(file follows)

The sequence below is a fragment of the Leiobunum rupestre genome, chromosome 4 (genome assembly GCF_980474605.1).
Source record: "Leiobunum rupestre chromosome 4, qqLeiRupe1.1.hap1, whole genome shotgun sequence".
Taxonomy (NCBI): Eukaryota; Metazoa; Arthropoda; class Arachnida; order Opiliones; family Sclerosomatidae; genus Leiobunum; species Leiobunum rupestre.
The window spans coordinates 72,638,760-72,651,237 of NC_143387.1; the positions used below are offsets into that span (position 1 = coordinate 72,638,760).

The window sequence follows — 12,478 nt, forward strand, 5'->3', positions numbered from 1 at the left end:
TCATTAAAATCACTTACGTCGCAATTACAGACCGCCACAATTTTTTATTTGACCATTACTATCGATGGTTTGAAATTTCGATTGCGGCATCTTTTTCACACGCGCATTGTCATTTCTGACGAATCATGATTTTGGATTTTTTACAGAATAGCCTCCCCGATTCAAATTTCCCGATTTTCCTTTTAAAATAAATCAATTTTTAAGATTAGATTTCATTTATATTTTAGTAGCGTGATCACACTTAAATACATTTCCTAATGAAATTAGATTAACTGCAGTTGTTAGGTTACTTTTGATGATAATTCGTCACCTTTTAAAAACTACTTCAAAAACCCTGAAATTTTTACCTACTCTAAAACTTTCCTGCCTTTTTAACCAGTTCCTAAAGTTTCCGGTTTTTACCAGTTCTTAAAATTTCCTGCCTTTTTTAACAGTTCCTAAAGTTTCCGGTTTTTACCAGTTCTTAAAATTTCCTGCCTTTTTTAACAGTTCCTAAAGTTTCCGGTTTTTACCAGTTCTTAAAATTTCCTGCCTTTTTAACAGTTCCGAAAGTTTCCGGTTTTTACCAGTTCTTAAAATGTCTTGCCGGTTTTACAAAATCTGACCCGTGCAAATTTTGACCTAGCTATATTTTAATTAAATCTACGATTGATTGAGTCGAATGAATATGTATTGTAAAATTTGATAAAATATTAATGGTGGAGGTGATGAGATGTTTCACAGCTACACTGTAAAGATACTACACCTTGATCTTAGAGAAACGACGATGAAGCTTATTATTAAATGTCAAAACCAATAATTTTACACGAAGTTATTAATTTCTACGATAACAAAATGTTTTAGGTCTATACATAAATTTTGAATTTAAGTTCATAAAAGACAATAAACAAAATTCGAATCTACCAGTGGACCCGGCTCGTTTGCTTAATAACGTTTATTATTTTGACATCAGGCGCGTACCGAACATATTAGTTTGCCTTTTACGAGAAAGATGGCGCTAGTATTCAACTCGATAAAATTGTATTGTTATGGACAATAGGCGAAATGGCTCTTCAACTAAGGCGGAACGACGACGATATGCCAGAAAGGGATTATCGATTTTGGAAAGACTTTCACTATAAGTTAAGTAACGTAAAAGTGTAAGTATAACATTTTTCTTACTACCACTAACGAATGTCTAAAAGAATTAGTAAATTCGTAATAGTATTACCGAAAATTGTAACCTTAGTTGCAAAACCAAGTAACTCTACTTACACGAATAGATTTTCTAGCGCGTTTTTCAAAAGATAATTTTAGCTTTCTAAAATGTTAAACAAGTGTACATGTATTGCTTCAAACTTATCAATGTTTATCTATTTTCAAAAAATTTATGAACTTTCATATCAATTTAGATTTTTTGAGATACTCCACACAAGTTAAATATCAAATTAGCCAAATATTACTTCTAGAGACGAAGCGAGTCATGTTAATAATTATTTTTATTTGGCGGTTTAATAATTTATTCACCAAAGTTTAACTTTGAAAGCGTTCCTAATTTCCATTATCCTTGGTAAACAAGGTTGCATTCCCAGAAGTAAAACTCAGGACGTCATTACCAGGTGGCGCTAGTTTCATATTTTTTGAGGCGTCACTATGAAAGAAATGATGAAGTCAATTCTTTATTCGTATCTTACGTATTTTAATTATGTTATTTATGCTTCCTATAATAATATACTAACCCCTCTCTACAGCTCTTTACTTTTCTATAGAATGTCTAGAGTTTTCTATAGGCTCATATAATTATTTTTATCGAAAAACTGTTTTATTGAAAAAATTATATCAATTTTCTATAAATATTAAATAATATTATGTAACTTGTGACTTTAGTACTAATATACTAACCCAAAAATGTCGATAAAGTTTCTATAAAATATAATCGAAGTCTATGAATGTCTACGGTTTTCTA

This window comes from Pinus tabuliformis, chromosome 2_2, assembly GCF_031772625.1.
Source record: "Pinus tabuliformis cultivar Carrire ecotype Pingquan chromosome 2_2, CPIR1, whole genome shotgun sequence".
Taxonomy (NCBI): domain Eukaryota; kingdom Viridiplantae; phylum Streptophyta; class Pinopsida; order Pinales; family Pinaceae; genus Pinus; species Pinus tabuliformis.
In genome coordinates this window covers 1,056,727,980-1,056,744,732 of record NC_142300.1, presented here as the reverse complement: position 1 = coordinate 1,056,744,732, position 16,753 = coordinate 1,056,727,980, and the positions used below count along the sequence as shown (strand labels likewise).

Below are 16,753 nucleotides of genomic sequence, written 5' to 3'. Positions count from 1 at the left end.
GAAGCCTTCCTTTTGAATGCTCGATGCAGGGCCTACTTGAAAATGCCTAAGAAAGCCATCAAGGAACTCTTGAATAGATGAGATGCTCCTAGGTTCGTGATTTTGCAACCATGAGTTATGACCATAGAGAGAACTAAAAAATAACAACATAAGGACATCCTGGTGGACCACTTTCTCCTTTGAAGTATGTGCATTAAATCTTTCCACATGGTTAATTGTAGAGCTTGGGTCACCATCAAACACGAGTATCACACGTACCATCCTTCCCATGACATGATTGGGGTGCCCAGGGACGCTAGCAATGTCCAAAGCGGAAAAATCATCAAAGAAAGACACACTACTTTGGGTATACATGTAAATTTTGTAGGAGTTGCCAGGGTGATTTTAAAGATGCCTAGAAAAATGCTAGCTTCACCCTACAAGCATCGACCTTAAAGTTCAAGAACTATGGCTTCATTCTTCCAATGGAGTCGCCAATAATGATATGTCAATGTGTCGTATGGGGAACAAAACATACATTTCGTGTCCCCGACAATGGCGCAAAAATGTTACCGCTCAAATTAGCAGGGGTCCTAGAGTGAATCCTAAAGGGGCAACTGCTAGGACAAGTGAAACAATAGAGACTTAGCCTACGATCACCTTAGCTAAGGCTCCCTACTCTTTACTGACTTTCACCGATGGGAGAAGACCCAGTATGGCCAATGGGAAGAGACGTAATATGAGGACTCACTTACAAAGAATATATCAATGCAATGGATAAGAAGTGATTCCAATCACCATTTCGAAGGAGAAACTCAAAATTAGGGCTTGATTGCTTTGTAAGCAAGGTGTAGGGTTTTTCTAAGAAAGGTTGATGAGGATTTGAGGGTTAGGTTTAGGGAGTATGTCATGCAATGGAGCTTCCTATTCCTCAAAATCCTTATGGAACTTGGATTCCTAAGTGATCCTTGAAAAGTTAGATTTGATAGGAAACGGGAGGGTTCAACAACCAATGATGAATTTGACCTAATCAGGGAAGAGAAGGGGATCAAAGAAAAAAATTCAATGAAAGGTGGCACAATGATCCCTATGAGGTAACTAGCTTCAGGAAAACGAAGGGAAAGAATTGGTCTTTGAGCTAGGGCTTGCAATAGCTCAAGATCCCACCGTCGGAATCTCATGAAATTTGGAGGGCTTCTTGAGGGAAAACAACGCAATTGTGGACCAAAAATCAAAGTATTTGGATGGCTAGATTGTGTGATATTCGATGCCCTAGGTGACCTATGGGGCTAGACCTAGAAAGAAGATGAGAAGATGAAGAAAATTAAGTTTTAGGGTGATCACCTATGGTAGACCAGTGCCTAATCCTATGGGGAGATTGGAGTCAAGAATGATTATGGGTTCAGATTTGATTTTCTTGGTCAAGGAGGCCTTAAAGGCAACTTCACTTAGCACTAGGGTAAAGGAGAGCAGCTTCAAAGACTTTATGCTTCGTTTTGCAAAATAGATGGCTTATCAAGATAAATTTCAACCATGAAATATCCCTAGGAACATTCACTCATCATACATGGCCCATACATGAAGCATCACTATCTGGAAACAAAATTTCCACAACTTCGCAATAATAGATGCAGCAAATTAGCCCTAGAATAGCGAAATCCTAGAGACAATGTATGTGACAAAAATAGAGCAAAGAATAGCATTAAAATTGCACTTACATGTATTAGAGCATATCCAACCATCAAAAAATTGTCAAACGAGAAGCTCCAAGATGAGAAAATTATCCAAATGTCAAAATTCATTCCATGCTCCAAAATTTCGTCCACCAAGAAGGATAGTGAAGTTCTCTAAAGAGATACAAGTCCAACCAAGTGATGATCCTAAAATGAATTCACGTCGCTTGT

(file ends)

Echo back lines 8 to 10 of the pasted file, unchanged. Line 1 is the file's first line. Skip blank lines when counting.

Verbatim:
Source record: "Pinus tabuliformis cultivar Carrire ecotype Pingquan chromosome 2_2, CPIR1, whole genome shotgun sequence".
Taxonomy (NCBI): domain Eukaryota; kingdom Viridiplantae; phylum Streptophyta; class Pinopsida; order Pinales; family Pinaceae; genus Pinus; species Pinus tabuliformis.
In genome coordinates this window covers 1,056,727,980-1,056,744,732 of record NC_142300.1, presented here as the reverse complement: position 1 = coordinate 1,056,744,732, position 16,753 = coordinate 1,056,727,980, and the positions used below count along the sequence as shown (strand labels likewise).